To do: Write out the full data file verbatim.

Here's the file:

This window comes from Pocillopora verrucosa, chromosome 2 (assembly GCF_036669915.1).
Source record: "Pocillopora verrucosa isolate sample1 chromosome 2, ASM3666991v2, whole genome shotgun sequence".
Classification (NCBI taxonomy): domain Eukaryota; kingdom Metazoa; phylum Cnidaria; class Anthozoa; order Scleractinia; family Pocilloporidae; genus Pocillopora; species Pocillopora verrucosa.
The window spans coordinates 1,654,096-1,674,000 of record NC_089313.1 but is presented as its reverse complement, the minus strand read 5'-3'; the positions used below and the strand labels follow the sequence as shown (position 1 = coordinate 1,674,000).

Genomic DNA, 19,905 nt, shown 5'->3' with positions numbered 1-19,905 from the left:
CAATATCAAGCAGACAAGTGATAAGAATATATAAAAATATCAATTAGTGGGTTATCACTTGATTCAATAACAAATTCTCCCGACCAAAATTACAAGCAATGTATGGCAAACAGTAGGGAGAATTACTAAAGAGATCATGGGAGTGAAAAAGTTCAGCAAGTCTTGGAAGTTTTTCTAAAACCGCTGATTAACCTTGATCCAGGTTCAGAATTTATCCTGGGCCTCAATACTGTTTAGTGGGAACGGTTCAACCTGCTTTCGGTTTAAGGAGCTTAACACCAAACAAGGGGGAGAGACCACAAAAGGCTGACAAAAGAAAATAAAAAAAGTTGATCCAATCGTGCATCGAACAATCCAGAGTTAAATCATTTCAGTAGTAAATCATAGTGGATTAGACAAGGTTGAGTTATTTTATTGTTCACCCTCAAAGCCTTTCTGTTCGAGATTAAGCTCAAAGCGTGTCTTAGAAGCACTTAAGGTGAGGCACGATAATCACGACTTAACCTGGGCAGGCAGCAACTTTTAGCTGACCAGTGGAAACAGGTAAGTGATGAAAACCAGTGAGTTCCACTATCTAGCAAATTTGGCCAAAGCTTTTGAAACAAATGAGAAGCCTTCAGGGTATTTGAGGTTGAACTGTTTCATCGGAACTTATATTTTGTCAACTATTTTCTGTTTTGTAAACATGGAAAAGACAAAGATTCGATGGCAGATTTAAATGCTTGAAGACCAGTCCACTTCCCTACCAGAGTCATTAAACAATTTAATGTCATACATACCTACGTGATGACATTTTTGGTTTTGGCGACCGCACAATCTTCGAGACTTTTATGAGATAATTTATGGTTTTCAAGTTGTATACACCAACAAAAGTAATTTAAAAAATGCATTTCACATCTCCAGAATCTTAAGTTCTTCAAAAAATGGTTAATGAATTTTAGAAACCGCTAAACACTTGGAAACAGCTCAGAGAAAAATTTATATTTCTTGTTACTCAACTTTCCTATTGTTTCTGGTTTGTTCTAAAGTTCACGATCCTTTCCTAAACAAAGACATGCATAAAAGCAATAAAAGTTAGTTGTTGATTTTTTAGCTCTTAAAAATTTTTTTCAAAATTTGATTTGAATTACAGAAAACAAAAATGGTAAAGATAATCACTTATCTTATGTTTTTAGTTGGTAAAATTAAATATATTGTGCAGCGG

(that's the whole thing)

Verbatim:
This window comes from Pocillopora verrucosa, chromosome 2 (assembly GCF_036669915.1).
Source record: "Pocillopora verrucosa isolate sample1 chromosome 2, ASM3666991v2, whole genome shotgun sequence".
Classification (NCBI taxonomy): domain Eukaryota; kingdom Metazoa; phylum Cnidaria; class Anthozoa; order Scleractinia; family Pocilloporidae; genus Pocillopora; species Pocillopora verrucosa.
The window spans coordinates 1,654,096-1,674,000 of record NC_089313.1 but is presented as its reverse complement, the minus strand read 5'-3'; the positions used below and the strand labels follow the sequence as shown (position 1 = coordinate 1,674,000).

Genomic DNA, 19,905 nt, shown 5'->3' with positions numbered 1-19,905 from the left:
CAATATCAAGCAGACAAGTGATAAGAATATATAAAAATATCAATTAGTGGGTTATCACTTGATTCAATAACAAATTCTCCCGACCAAAATTACAAGCAATGTATGGCAAACAGTAGGGAGAATTACTAAAGAGATCATGGGAGTGAAAAAGTTCAGCAAGTCTTGGAAGTTTTTCTAAAACCGCTGATTAACCTTGATCCAGGTTCAGAATTTATCCTGGGCCTCAATACTGTTTAGTGGGAACGGTTCAACCTGCTTTCGGTTTAAGGAGCTTAACACCAAACAAGGGGGAGAGACCACAAAAGGCTGACAAAAGAAAATAAAAAAAGTTGATCCAATCGTGCATCGAACAATCCAGAGTTAAATCATTTCAGTAGTAAATCATAGTGGATTAGACAAGGTTGAGTTATTTTATTGTTCACCCTCAAAGCCTTTCTGTTCGAGATTAAGCTCAAAGCGTGTCTTAGAAGCACTTAAGGTGAGGCACGATAATCACGACTTAACCTGGGCAGGCAGCAACTTTTAGCTGACCAGTGGAAACAGGTAAGTGATGAAAACCAGTGAGTTCCACTATCTAGCAAATTTGGCCAAAGCTTTTGAAACAAATGAGAAGCCTTCAGGGTATTTGAGGTTGAACTGTTTCATCGGAACTTATATTTTGTCAACTATTTTCTGTTTTGTAAACATGGAAAAGACAAAGATTCGATGGCAGATTTAAATGCTTGAAGACCAGTCCACTTCCCTACCAGAGTCATTAAACAATTTAATGTCATACATACCTACGTGATGACATTTTTGGTTTTGGCGACCGCACAATCTTCGAGACTTTTATGAGATAATTTATGGTTTTCAAGTTGTATACACCAACAAAAGTAATTTAAAAAATGCATTTCACATCTCCAGAATCTTAAGTTCTTCAAAAAATGGTTAATGAATTTTAGAAACCGCTAAACACTTGGAAACAGCTCAGAGAAAAATTTATATTTCTTGTTACTCAACTTTCCTATTGTTTCTGGTTTGTTCTAAAGTTCACGATCCTTTCCTAAACAAAGACATGCATAAAAGCAATAAAAGTTAGTTGTTGATTTTTTAGCTCTTAAAAATTTTTTTCAAAATTTGATTTGAATTACAGAAAACAAAAATGGTAAAGATAATCACTTATCTTATGTTTTTAGTTGGTAAAATTAAATATATTGTGCAGCGG